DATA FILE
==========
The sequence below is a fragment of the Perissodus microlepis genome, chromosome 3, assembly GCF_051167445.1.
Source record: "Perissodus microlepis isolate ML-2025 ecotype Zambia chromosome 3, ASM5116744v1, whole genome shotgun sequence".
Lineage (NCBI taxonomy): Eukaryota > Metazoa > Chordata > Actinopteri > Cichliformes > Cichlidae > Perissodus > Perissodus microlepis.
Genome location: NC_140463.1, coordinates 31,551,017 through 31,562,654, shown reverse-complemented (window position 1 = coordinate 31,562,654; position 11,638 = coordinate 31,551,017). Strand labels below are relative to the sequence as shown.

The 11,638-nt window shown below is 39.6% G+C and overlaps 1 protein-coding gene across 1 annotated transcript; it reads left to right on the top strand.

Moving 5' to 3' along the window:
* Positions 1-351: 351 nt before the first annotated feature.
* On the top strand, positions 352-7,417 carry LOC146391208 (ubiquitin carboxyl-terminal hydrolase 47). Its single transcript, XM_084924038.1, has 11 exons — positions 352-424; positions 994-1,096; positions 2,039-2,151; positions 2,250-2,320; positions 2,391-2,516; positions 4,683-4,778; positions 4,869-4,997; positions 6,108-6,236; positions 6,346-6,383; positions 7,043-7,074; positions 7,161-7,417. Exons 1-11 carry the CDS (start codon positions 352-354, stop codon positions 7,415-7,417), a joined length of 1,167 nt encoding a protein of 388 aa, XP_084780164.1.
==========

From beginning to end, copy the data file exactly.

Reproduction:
The sequence below is a fragment of the Perissodus microlepis genome, chromosome 3, assembly GCF_051167445.1.
Source record: "Perissodus microlepis isolate ML-2025 ecotype Zambia chromosome 3, ASM5116744v1, whole genome shotgun sequence".
Lineage (NCBI taxonomy): Eukaryota > Metazoa > Chordata > Actinopteri > Cichliformes > Cichlidae > Perissodus > Perissodus microlepis.
Genome location: NC_140463.1, coordinates 31,551,017 through 31,562,654, shown reverse-complemented (window position 1 = coordinate 31,562,654; position 11,638 = coordinate 31,551,017). Strand labels below are relative to the sequence as shown.

The 11,638-nt window shown below is 39.6% G+C and overlaps 1 protein-coding gene across 1 annotated transcript; it reads left to right on the top strand.

Moving 5' to 3' along the window:
* Positions 1-351: 351 nt before the first annotated feature.
* On the top strand, positions 352-7,417 carry LOC146391208 (ubiquitin carboxyl-terminal hydrolase 47). Its single transcript, XM_084924038.1, has 11 exons — positions 352-424; positions 994-1,096; positions 2,039-2,151; positions 2,250-2,320; positions 2,391-2,516; positions 4,683-4,778; positions 4,869-4,997; positions 6,108-6,236; positions 6,346-6,383; positions 7,043-7,074; positions 7,161-7,417. Exons 1-11 carry the CDS (start codon positions 352-354, stop codon positions 7,415-7,417), a joined length of 1,167 nt encoding a protein of 388 aa, XP_084780164.1.